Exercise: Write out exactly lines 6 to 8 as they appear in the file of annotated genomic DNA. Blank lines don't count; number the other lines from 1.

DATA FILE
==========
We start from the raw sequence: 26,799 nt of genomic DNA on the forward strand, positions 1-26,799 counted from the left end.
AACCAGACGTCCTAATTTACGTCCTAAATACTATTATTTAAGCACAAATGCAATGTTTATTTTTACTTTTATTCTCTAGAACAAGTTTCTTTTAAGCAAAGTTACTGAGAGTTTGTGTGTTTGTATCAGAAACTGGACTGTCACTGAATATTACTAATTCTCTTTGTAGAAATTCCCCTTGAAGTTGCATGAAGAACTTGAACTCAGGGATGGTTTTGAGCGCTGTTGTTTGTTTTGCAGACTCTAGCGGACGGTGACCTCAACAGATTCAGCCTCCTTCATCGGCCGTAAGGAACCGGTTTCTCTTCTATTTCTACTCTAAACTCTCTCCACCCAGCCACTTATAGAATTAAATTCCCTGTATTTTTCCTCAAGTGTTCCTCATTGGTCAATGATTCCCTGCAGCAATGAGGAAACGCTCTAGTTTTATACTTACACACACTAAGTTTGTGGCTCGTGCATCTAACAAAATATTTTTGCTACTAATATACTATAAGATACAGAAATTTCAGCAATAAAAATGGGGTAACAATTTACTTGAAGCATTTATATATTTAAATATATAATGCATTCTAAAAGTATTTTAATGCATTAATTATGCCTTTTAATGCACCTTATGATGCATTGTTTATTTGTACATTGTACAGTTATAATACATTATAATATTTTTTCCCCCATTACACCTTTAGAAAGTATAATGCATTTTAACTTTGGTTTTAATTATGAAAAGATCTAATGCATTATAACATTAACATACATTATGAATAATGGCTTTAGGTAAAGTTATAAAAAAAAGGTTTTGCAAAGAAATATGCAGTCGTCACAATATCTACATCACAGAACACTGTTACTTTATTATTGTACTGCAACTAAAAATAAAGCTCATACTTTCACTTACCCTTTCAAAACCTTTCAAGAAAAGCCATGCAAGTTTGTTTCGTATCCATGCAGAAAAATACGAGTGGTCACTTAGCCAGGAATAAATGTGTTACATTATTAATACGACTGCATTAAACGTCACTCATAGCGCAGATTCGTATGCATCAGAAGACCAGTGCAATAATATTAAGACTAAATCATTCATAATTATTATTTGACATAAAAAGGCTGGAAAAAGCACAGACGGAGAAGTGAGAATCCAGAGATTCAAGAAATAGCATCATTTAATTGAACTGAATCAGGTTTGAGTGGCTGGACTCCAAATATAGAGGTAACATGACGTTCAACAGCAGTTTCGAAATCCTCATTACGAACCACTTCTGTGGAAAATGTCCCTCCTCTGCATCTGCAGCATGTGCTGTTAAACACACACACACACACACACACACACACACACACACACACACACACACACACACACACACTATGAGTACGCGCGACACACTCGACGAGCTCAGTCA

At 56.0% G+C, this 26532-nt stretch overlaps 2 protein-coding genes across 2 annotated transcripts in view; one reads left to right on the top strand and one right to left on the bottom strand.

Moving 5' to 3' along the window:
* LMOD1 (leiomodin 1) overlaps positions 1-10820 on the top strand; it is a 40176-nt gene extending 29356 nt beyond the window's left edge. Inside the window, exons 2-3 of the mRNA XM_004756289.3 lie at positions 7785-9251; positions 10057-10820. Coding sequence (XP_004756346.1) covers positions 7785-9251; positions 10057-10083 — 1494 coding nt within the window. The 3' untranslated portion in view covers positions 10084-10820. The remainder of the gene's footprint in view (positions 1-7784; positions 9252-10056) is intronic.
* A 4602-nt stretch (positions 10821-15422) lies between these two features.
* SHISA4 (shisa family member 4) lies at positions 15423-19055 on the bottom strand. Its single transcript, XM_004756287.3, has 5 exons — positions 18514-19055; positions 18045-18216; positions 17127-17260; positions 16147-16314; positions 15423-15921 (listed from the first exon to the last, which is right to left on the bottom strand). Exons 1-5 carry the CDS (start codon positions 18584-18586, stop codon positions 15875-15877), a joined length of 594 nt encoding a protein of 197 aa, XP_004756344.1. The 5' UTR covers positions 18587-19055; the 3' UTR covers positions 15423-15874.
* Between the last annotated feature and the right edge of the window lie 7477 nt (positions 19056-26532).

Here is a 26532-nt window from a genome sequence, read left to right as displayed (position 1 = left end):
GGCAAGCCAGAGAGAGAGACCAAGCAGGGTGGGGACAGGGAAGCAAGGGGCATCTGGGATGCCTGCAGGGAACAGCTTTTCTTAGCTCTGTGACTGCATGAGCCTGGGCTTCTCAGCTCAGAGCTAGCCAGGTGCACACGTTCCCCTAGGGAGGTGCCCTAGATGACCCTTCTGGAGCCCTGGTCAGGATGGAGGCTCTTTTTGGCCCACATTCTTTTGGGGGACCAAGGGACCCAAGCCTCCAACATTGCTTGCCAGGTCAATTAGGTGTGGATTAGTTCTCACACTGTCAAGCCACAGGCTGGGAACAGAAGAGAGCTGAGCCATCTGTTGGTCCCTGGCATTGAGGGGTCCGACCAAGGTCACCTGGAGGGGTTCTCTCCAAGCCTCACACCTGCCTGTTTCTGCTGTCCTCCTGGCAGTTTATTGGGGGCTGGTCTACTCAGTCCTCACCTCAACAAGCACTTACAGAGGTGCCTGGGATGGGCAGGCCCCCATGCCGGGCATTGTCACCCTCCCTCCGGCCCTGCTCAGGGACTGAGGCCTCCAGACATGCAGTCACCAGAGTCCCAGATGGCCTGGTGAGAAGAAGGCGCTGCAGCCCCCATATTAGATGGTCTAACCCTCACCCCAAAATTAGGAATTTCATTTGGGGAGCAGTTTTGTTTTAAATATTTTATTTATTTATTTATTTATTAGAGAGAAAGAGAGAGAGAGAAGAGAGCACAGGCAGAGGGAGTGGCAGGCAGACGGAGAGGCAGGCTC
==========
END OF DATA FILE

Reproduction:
* A 4602-nt stretch (positions 10821-15422) lies between these two features.
* SHISA4 (shisa family member 4) lies at positions 15423-19055 on the bottom strand. Its single transcript, XM_004756287.3, has 5 exons — positions 18514-19055; positions 18045-18216; positions 17127-17260; positions 16147-16314; positions 15423-15921 (listed from the first exon to the last, which is right to left on the bottom strand). Exons 1-5 carry the CDS (start codon positions 18584-18586, stop codon positions 15875-15877), a joined length of 594 nt encoding a protein of 197 aa, XP_004756344.1. The 5' UTR covers positions 18587-19055; the 3' UTR covers positions 15423-15874.
* Between the last annotated feature and the right edge of the window lie 7477 nt (positions 19056-26532).